Violence Prevention Grey Bruce

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Women Abuse Prevention Month

By Jessica St.Peter, Public Education and Volunteer Coordinator, WHSBG

With decades, if not centuries, of raising awareness of this issue, many of us need not look beyond our own life story to be aware of the prevalence, impact and severity of violence against women, girls and 2SLGBTQAI+ folks.  Woman Abuse is the term used to draw attention to the gendered nature of gender-neutral terms such as family violence, domestic violence and intimate partner violence. November is Woman Abuse Prevention Month (WAPM), previously known as Woman Abuse Awareness Month, but the time has come to highlight the urgency of prevention.

This month is not about dismissing the importance of gender-based violence (GBV) prevention as a whole. GBV includes harmful acts directed at an individual based on their gender, and it is the types of abuse and violence that women, girls, and Two Spirit, trans and non-binary people are at highest risk of experiencing. It can take physical and emotional forms, such as: name-calling, hitting, pushing, blocking, stalking/criminal harassment, rape, sexual assault, control, and manipulation. WAPM it is about acknowledging the continued prevalence of gender inequality, violence against women and the increasing number of femicides.

As an agency dedicated to increasing our intersectional lens and application, utilizing words that are reflective of various forms of intersecting identities, oppressions and barriers are essential, but we still need to highlight the systemic inequality of women and give credit to the women before us that responded to this injustice, historically and ongoing. An awareness of the compounding layers that intersectionality focuses on, ensures as service providers and feminists we realize the different experiences and impacts of violence. These differences require us to differentiate our approaches to support and programming to best reflect all communities within Bruce and Grey.

WAPM highlights the importance of action and our collective responsibility to respond to what has always been seen as a “private” issue. This can mean:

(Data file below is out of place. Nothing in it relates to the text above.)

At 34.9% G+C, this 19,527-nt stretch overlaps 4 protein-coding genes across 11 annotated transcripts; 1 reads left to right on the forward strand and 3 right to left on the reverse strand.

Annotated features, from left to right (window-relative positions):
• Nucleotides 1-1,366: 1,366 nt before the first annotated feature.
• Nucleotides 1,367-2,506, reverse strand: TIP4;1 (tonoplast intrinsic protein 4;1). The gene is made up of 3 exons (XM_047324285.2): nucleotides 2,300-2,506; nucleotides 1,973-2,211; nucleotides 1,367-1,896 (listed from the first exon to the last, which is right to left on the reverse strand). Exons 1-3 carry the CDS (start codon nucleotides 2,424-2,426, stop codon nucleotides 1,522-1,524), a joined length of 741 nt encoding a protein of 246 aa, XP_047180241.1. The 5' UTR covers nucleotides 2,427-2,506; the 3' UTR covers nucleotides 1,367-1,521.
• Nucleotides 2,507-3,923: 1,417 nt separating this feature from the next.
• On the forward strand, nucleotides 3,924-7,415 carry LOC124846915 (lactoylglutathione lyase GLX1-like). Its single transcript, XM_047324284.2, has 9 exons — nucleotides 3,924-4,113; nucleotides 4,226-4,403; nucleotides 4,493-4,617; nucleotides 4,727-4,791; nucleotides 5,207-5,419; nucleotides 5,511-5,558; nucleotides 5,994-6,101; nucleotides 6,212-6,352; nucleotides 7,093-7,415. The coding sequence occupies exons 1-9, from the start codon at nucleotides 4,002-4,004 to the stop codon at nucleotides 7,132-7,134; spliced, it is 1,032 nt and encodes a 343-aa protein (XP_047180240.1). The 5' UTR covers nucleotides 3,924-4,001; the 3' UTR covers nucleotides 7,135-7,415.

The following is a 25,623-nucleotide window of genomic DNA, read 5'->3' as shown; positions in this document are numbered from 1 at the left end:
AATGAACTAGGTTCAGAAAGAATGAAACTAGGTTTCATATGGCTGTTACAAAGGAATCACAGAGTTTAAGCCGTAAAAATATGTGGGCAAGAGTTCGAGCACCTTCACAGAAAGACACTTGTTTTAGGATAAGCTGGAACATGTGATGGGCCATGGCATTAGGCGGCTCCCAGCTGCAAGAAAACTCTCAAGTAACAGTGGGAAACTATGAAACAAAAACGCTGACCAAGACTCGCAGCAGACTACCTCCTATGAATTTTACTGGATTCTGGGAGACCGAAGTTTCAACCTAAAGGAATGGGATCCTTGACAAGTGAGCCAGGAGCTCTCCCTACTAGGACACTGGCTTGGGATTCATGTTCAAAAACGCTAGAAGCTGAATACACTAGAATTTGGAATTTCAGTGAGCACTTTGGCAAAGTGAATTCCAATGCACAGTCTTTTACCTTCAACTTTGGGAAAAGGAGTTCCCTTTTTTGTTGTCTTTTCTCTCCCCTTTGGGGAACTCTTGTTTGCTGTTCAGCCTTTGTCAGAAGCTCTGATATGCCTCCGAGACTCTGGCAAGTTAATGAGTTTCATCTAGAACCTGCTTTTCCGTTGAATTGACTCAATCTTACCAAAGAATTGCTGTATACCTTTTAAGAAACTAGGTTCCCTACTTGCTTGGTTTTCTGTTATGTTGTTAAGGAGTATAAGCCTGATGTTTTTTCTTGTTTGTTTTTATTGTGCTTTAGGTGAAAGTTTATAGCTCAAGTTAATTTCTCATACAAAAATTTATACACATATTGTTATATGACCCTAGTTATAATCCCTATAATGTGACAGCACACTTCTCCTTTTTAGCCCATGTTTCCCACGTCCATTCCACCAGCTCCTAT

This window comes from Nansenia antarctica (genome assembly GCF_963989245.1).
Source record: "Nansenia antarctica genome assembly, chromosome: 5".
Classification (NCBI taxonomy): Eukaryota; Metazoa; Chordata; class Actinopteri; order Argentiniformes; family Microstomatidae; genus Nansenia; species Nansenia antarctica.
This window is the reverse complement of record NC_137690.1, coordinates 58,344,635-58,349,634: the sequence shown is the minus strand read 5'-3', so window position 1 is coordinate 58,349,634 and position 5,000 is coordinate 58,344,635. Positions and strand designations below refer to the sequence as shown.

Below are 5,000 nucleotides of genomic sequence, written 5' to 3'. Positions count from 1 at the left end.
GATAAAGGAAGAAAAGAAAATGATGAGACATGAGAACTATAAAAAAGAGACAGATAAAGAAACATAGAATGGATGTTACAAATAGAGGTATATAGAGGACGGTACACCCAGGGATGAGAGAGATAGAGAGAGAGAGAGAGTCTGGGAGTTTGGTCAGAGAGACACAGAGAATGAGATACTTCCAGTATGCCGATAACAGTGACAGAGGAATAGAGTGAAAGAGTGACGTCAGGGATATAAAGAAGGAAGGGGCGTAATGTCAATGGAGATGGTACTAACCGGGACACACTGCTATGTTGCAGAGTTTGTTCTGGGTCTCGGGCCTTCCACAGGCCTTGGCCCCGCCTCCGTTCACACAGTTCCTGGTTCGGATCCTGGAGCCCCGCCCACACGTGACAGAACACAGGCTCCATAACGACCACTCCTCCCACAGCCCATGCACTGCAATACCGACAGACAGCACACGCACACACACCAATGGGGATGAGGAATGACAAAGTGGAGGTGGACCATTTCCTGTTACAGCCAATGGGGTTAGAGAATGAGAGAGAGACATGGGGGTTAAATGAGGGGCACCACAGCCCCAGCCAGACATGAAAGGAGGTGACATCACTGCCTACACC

• supporting local violence against women organizations and events,
  • learning the facts, unpacking preconceived ideas,
  • challenging myths,
  • knowing what services are available and how to access them,
  • knowing the warning signs,
  • educating ourselves on how to be supportive in our responses to disclosures,
  • being critical of the language we use,
  • taking accountability for harm we have caused.

Here are some of the ways you can help a survivor when you recognize the warning signs of violence:

  • Talk to them about what you see and tell them that you are concerned. If they disclose domestic violence, tell them you believe them and that it is not their fault.
  • Encourage them not to confront their partner if they are planning to leave. Explain that a safety plan is vital and that WHSBG can help
  • Encourage them to pack a small bag with important items and keep it stored at your home in case they need it.
  • Offer to provide childcare and/or pet care while they seek help.
  • Offer your home as a safe haven to them, their children and/or pets. If they accept your offer, do not let their partner or ex-partner in.
  • Know that you or the person you’re concerned about can call WHSBG’s 24 H Crisis Line 1-800-265-3026

If the person you are concerned about denies the domestic violence:

  • Assure them that they can talk to you any time.
  • Don’t become angry or frustrated with their decisions. It is important to understand that they may be afraid or not ready to take the next steps.
  • Try to understand why they might be having difficulty getting help. They may feel ashamed.
  • Offer to go with the person you are concerned about if they need additional information or support.
  • If they have children, gently let the person you are concerned about know that you are worried about their own and their children’s safety and emotional well-being. They may be more willing to recognize their situation if they recognize that their children may also be in danger.

Women’s House Serving Bruce and Grey’s Public Educator wants to support you in this journey to collective change. If you, your community groups and workplaces want to increase your participation in being a part of the solution, get involved and reach out to

Raising awareness about WAPM in your networks, verbally or online, can make a difference. You never know who in your network maybe struggling, and see your pledges for change and action and know you will believe them and support them in their healing, accountability for harm or desire to join you in making a difference.


Help spread this message

We are leading the way to a safer community.

Our shared vision is an inclusive community where all people live their lives free from all forms of violence and oppression, and have equal access to the best of what the community has to offer.

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